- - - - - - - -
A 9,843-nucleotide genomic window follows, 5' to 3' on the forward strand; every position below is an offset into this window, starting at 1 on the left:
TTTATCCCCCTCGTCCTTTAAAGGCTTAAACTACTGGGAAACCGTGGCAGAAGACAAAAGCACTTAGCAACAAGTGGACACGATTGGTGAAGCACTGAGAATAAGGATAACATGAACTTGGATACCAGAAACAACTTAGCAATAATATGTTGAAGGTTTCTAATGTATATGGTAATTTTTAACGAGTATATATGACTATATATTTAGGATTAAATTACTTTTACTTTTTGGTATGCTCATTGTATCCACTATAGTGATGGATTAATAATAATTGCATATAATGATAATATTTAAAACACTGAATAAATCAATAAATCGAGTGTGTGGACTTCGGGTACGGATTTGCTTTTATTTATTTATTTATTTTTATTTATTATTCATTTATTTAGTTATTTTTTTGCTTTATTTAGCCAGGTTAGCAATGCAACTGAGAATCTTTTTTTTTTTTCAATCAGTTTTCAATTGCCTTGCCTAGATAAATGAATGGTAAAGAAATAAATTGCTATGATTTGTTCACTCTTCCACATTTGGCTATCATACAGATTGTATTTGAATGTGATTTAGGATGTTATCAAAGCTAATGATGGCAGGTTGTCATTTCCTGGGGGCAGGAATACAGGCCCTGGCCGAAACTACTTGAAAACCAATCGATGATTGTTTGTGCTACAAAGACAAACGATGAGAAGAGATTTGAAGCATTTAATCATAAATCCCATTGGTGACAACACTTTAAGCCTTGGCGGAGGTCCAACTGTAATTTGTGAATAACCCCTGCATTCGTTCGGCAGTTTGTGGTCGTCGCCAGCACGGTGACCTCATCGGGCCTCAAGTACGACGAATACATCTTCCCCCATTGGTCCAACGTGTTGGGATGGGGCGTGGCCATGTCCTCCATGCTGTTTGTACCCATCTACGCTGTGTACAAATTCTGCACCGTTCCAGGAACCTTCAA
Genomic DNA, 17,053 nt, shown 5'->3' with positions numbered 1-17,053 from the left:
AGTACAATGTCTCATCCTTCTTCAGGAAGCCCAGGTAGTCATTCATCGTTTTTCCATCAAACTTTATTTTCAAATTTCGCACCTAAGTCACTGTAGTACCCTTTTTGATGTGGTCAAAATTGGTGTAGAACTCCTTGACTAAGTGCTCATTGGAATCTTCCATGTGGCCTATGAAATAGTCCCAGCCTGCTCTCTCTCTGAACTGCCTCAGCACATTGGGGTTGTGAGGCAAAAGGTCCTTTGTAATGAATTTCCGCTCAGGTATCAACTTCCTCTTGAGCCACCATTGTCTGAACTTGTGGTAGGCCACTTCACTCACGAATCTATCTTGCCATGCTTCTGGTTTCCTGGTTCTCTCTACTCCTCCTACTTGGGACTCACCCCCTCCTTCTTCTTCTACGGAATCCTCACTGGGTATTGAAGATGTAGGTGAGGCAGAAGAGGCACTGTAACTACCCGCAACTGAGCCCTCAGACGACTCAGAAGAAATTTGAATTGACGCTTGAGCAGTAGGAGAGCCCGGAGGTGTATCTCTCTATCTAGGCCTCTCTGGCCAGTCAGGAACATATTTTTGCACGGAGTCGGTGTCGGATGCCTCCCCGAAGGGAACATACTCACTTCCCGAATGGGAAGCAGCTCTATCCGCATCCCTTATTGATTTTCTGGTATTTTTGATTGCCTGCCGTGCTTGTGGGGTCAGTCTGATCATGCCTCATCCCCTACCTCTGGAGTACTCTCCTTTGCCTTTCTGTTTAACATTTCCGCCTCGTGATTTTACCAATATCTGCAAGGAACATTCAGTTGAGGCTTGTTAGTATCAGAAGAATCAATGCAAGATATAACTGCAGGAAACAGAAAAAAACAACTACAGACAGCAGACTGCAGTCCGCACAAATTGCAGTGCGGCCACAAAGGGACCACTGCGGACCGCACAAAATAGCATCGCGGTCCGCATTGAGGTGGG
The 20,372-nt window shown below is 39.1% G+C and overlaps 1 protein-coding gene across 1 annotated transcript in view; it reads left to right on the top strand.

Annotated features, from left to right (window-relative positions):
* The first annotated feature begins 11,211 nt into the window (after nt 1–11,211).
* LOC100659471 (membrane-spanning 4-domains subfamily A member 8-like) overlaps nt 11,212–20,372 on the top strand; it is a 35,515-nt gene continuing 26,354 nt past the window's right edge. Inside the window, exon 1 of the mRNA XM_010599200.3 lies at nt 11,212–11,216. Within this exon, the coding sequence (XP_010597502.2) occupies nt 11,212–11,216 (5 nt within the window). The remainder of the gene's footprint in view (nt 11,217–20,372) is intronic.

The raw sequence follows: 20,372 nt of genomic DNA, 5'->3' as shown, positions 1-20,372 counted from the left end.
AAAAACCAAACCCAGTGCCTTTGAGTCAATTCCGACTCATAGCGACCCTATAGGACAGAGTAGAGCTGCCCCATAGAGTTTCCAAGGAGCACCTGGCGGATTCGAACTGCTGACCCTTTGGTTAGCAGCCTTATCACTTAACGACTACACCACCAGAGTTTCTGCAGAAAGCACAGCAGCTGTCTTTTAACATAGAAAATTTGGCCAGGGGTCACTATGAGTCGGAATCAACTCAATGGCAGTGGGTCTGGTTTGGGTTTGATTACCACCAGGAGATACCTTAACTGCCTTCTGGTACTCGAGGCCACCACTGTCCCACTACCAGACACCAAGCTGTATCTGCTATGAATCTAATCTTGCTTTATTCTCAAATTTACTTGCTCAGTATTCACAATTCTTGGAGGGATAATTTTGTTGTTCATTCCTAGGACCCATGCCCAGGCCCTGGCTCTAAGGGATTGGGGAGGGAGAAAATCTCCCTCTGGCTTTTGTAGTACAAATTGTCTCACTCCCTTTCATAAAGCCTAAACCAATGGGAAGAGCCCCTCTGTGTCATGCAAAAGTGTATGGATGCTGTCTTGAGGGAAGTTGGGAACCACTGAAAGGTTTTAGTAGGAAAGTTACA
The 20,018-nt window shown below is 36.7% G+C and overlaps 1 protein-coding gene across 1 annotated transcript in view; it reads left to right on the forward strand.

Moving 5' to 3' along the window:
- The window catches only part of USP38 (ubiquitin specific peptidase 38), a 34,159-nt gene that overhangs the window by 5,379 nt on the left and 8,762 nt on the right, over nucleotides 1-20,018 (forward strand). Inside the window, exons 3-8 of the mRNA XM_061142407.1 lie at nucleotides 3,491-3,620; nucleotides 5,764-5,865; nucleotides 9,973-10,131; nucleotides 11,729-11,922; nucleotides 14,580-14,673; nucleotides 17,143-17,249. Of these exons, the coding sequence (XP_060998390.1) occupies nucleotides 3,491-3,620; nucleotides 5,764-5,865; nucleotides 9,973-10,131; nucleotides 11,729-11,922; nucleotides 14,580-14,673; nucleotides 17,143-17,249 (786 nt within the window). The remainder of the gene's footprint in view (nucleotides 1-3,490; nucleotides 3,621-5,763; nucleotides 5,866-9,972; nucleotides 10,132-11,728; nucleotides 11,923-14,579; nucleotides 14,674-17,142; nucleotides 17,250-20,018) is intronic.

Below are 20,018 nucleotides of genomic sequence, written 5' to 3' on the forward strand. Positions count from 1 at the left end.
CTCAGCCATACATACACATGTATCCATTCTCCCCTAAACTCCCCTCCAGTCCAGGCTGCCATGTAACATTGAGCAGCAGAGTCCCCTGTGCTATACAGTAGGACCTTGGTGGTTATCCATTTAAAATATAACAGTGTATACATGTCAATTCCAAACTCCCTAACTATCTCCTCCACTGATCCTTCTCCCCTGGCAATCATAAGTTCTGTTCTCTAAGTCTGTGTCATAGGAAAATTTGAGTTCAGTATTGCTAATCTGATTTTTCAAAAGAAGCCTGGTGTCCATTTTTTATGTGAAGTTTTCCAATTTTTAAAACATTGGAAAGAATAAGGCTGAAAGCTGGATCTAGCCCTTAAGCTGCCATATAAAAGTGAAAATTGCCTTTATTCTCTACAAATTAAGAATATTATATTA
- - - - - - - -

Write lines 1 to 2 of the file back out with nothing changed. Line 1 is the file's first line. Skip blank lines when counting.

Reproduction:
A 9,843-nucleotide genomic window follows, 5' to 3' on the forward strand; every position below is an offset into this window, starting at 1 on the left:
TTTATCCCCCTCGTCCTTTAAAGGCTTAAACTACTGGGAAACCGTGGCAGAAGACAAAAGCACTTAGCAACAAGTGGACACGATTGGTGAAGCACTGAGAATAAGGATAACATGAACTTGGATACCAGAAACAACTTAGCAATAATATGTTGAAGGTTTCTAATGTATATGGTAATTTTTAACGAGTATATATGACTATATATTTAGGATTAAATTACTTTTACTTTTTGGTATGCTCATTGTATCCACTATAGTGATGGATTAATAATAATTGCATATAATGATAATATTTAAAACACTGAATAAATCAATAAATCGAGTGTGTGGACTTCGGGTACGGATTTGCTTTTATTTATTTATTTATTTTTATTTATTATTCATTTATTTAGTTATTTTTTTGCTTTATTTAGCCAGGTTAGCAATGCAACTGAGAATCTTTTTTTTTTTTCAATCAGTTTTCAATTGCCTTGCCTAGATAAATGAATGGTAAAGAAATAAATTGCTATGATTTGTTCACTCTTCCACATTTGGCTATCATACAGATTGTATTTGAATGTGATTTAGGATGTTATCAAAGCTAATGATGGCAGGTTGTCATTTCCTGGGGGCAGGAATACAGGCCCTGGCCGAAACTACTTGAAAACCAATCGATGATTGTTTGTGCTACAAAGACAAACGATGAGAAGAGATTTGAAGCATTTAATCATAAATCCCATTGGTGACAACACTTTAAGCCTTGGCGGAGGTCCAACTGTAATTTGTGAATAACCCCTGCATTCGTTCGGCAGTTTGTGGTCGTCGCCAGCACGGTGACCTCATCGGGCCTCAAGTACGACGAATACATCTTCCCCCATTGGTCCAACGTGTTGGGATGGGGCGTGGCCATGTCCTCCATGCTGTTTGTACCCATCTACGCTGTGTACAAATTCTGCACCGTTCCAGGAACCTTCAA